As part of an EdTech assignment, we were required to illustrate how technology could be used to enhance a program. I selected a fictional intensive program for leaders, that has been deemed by past participants as low tech and a bit dated. Through an analysis of similar programs and a review of various tools, I concluded that an optimal learning environment would be a ‘community of practice’ – one in which participants had access to experts and perceived themselves to be members of the community in which the experts practice. Technology could support the cultivation of a community of practice by:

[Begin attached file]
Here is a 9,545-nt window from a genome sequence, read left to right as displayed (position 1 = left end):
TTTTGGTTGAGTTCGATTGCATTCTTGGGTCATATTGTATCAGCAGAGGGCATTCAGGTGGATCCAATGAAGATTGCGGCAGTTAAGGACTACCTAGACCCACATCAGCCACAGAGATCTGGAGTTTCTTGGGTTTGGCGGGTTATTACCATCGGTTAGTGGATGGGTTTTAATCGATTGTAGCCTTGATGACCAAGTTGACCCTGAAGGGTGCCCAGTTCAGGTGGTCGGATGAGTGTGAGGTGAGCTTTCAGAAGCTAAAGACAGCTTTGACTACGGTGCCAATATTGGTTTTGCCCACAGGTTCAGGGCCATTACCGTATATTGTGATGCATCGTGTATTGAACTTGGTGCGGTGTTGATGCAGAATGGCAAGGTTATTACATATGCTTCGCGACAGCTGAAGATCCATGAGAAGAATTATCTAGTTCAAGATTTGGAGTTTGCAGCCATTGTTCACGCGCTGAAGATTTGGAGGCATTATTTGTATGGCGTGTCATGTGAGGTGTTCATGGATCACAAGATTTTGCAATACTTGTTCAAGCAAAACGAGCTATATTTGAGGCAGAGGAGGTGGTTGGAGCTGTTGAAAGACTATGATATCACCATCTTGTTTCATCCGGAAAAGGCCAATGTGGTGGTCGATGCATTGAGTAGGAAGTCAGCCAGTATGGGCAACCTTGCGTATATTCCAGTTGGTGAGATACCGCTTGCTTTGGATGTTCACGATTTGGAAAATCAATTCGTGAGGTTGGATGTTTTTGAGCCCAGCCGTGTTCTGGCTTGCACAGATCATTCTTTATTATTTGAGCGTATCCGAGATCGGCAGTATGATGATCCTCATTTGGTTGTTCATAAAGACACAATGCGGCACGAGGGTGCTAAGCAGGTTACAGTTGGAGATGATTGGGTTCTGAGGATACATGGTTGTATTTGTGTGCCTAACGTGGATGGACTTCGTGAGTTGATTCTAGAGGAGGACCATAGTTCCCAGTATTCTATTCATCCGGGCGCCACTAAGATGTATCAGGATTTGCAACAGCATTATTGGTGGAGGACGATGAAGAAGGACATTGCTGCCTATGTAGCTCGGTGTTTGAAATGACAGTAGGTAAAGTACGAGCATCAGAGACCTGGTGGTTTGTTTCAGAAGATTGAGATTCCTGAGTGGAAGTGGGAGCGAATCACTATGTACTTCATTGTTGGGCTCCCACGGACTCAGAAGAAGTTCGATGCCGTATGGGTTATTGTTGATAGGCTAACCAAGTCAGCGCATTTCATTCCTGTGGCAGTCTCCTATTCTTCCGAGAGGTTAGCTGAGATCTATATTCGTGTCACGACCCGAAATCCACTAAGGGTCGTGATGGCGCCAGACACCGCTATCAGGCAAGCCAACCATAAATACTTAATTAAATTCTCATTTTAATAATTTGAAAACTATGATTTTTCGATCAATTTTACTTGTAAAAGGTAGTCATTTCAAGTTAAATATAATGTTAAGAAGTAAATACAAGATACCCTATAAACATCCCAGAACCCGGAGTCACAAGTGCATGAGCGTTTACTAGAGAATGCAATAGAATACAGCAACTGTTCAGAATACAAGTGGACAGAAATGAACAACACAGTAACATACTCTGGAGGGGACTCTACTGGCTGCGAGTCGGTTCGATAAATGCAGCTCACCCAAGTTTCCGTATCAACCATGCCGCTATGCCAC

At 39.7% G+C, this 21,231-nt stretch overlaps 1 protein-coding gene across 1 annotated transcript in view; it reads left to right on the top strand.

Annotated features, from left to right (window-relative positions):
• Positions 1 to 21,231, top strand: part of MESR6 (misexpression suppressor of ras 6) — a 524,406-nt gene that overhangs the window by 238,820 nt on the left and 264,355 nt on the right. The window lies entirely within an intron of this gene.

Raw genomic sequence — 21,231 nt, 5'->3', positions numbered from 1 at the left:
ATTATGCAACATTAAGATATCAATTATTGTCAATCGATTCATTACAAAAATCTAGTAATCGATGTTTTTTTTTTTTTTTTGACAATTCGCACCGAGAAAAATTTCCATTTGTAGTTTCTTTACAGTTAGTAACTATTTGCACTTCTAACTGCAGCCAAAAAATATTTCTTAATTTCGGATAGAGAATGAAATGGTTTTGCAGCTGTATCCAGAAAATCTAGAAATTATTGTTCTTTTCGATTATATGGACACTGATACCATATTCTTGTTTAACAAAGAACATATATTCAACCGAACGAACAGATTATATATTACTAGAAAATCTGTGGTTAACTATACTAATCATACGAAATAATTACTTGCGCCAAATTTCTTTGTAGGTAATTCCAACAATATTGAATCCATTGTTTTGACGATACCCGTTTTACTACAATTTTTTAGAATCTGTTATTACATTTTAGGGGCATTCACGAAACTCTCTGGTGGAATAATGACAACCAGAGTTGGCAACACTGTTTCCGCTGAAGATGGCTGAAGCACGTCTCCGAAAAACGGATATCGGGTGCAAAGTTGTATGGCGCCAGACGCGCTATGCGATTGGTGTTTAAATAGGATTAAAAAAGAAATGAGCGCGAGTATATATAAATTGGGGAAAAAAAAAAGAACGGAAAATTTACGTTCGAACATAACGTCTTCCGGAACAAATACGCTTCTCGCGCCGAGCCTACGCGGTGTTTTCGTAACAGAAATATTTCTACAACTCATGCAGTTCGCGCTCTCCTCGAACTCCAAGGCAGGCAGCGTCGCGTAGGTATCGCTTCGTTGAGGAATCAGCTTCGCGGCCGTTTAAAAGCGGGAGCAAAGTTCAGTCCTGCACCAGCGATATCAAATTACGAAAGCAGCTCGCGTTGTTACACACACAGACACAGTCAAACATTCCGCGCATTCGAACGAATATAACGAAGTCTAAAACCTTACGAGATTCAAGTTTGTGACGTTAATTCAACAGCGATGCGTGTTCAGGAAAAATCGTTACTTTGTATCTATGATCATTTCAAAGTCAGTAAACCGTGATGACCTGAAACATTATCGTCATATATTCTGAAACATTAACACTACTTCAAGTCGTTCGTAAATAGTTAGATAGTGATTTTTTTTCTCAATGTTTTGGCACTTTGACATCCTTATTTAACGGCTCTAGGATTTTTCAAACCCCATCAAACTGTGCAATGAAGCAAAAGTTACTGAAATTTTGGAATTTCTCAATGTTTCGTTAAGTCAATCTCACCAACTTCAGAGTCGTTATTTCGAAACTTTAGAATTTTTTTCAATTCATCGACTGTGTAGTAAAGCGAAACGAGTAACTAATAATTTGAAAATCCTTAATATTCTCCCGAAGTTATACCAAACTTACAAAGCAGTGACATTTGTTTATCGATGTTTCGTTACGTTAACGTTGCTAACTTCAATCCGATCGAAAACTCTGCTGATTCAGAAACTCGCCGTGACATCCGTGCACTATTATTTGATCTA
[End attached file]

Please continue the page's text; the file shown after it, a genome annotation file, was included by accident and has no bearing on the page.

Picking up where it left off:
- Building a community that connects learners prior to, during, and after the learning experience;
- Creating an environment where it is safe to share and discuss real-life leadership challenges in a confidential manner; and
- Enabling more active learning that is guided by facilitator expertise. Participant feedback indicates the need for a model that builds upon the wealth of skills and experience of participants and course leaders before, during, and after the intensive experience.
No one tool meets all three goals. In combination, however, three were found to largely address them. Twitter would be most useful for the intensive experience and to encourage information sharing post-program; WordPress would enable facilitators and participants to jointly build a community of learning that begins prior to the program and continues beyond; and a Learning Management System could provide a secure online solution to sharing confidential information.